A solution of Cu(OAc)2.H2O (20 milligrams, 100 millimoles) in 5 mL methanol was added into a solution of porphyrin compound (VI) (130 milligrams, 91 millimoles) in 10 mL dichloromethane. The mixture was stirred for 20 minutes. The solvent was then removed by rotary evaporation. The resulting residue was dissolved in dichloromethane, washed with water and then dried over anhydrous sodium sulfate. The drying agent was filtered off. The solvent of the filtrate was removed by rotary evaporation, leaving a red solid residue. The solid was re-dissolved in dichloromethane and purified using a silica pad eluting with a 1:1 solvent mixture of hexane and dichloromethane. The solvents were removed by rotary evaporation, leaving the red copper porphyrin compound, 132 milligrams, which corresponds to 98% yield.

The mass spectrum (FAB) showed a parent ion peak of 1486.3 that matched the molecular weight of the compound. The ultraviolet-visible absorbance spectrum of the product showed the following peaks in nanometers of wavelength (in dichloromethane solvent): 418, 542.

Example 8 Synthesis of meso-5, 10, 15, 20-tetrakis[3-hydroxy-4-o-oxymethylcarboranylphenyl] porphyrin (VIII)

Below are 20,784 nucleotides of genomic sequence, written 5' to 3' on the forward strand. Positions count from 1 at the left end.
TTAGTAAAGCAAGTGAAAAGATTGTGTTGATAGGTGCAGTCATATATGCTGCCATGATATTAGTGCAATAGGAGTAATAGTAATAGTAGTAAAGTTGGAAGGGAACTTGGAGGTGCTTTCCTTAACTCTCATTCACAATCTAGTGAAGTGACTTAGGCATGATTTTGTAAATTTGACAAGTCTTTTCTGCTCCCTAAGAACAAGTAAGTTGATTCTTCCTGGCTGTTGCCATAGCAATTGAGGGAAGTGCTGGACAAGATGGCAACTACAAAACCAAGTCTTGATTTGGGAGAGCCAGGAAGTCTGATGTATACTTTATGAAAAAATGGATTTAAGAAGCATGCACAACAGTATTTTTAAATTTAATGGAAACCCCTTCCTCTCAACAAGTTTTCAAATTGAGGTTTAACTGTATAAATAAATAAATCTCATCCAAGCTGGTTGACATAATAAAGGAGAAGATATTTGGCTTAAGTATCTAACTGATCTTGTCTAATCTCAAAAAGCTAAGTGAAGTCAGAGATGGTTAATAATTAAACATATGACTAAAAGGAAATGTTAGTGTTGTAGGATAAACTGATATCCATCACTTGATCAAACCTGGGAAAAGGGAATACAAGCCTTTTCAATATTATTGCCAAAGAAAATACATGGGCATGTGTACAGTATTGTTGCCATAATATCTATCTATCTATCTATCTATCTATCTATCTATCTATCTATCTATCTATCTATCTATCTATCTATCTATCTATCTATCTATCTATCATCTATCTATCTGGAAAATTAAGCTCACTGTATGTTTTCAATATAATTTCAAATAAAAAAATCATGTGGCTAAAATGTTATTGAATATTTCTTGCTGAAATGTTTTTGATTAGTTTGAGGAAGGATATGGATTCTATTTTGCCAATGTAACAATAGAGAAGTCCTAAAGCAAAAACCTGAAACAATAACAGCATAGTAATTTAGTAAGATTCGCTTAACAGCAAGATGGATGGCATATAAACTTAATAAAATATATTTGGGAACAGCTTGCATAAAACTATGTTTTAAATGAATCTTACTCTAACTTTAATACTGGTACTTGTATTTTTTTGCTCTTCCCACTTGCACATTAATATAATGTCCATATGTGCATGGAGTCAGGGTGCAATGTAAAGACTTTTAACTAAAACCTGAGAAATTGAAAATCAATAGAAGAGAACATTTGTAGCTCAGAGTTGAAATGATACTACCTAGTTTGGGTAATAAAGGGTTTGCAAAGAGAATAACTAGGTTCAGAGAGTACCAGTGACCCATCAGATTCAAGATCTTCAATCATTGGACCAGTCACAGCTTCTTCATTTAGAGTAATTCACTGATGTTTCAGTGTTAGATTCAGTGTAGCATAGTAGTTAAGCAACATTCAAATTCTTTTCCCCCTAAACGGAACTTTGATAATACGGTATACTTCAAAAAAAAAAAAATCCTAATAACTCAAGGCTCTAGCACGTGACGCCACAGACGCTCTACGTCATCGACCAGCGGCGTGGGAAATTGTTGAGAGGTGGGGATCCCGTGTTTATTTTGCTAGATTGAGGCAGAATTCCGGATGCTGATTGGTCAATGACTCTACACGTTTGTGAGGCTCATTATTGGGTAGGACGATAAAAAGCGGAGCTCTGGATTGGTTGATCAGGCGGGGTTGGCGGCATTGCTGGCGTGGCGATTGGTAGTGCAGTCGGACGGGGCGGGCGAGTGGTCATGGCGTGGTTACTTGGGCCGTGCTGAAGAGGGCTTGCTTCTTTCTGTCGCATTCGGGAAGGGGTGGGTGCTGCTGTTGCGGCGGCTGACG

Porphyrin compound (VI), 44 milligrams (0.03 millimoles), was placed in a dry 50 mL flask under an atmosphere of argon and the flask sealed with a rubber septum. Dry dichloromethane, 15 mL, was added by syringe to dissolve the porphyrin compound (VI). Boron tribromide, 1 mL of a 1M solution in dichloromethane (1.0 millimoles), was transferred by syringe to the solution containing the porphyrin compound (VI). The reaction mixture was stirred at room temperature for 30 minutes. Excess boron tribromide was destroyed by adding approximately 10 mL of dilute 10% aqueous sodium bicarbonate solution. The solution was stirred for 30 minutes, and then neutralized with enough dilute HCl to adjust the pH to approximately 6. The organic phase was separated from the aqueous phase, washed with 10% aqueous sodium bicarbonate, and then dried over anhydrous sodium sulfate. The resulting green solution was purified using a silica pad and eluted with a 5:1 acetone to methanol solvent mixture. The solvent was removed by rotary evaporation, leaving a reddish brown solid. The reddish brown solid was found to be more soluble in polar organic solvents such as methanol and acetone than in dichloromethane and chloroform. 38 milligrams of the product was obtained, corresponding to a 91% yield.